The Beat women never intended to be the keepers of the flame. They were rebels themselves who left the fifties mentality of their parents' homes. Joan Vollmer left her home in Albany, New York, and the charmed life she had led in the suburbs, for Barnard College. Edie Parker left Grosse Pointe, Michigan, in favor of Columbia University, for the very same reason. Together they formed a sort of salon in their New York apartment. Joyce Johnson dropped out of Barnard because she felt she was merely living out her mothers dreams. Johnson befriended Elise Cowen and Hettie Jones because they all were writers. These women bonded in their new freedom from their family of origin. They made a bold move. In her novel Minor Characters, Joyce Johnson describes the heroism involved in the Beat women's rejection of the status quo.

Naturally, we fell in love with men who were rebels We fell very quickly, believing they would take us along on their journeys and adventures. We did not expect to be rebels all by ourselves; we did not count on loneliness. Once we had found our male counterparts, we had too much blind faith to challenge the old male/female rules. We were very young and we were in over our heads. But we knew we had done something brave, practically historic. We were the first ones who had dared to leave home.[4]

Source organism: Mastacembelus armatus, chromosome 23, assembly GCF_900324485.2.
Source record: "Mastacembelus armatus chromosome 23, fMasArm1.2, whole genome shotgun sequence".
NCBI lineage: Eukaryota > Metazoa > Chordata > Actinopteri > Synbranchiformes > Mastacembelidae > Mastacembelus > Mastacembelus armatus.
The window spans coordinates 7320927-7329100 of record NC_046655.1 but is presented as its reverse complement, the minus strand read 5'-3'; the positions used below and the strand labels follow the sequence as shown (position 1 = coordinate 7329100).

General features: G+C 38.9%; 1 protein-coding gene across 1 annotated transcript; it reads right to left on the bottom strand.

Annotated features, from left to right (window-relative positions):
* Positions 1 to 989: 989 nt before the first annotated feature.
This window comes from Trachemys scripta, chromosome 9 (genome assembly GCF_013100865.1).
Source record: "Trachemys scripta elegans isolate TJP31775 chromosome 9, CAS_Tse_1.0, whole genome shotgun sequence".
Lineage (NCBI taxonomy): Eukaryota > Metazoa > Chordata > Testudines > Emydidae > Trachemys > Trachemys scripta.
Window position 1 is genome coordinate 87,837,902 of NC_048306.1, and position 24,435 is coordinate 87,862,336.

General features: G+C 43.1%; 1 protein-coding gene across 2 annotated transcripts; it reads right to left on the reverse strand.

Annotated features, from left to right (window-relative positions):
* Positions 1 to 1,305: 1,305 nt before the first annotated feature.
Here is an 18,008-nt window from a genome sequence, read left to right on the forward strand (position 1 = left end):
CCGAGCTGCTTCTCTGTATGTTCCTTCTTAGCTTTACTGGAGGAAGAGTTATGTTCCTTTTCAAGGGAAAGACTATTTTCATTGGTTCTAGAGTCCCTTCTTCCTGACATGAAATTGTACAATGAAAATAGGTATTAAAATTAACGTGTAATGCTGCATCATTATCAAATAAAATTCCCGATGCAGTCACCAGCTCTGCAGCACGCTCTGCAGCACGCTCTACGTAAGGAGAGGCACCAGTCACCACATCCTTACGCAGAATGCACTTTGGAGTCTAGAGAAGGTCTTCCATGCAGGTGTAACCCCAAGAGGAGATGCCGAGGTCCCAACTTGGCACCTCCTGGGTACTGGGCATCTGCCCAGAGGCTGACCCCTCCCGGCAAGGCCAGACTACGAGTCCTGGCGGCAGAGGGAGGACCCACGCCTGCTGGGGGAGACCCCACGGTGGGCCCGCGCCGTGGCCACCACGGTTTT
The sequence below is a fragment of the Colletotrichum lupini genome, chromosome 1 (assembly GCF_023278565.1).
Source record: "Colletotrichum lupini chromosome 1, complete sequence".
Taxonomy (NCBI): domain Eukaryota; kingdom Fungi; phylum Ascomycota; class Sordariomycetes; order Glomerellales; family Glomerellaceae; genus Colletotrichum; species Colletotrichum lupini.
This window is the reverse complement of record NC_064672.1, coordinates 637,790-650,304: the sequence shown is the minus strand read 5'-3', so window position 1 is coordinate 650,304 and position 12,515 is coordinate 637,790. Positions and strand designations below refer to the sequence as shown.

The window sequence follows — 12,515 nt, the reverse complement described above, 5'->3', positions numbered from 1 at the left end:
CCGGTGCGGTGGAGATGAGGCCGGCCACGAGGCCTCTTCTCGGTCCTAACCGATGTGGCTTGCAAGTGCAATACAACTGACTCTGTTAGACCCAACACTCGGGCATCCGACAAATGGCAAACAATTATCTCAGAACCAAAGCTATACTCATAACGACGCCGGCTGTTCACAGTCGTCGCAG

These women were not interested in taking a back seat to anyone, let alone a husband. Many of the so-called "muses" of the Beat men not only influenced the careers of others, but had the potential to have, and to some extent did have, their own literary careers. These women created great works, whether in tandem with their men's accomplishments, or after their relationships with Beat men ended. Anne Waldman calls the memoir the "strongest literary genre by the women of the so-called Beat generation" for a good reason. Carolyn Cassady wrote a memoir about her time with Cassady, Kerouac, and Ginsberg called Off the Road; Edie Parker Kerouac described her times with Jack Kerouac in yet unpublished memoirs; Joyce Johnson created the novel Minor Characters; Hettie Jones wrote a memoir entitled How I Became Hettie Jones. These women needed to bear witness to what went on during the Beat movement because they were "often present as the most observant and sober witnesses."[5] There were poets as well: Elise Cowen, Joyce Johnson, Hettie Jones, Joanne Kyger, Denise Levertov, Joanna McClure, and others. They all exemplify the Beat movement in their oft-forgotten works. The women writers of the Beat movement are just that -- "beat" -- because they were and are so overlooked.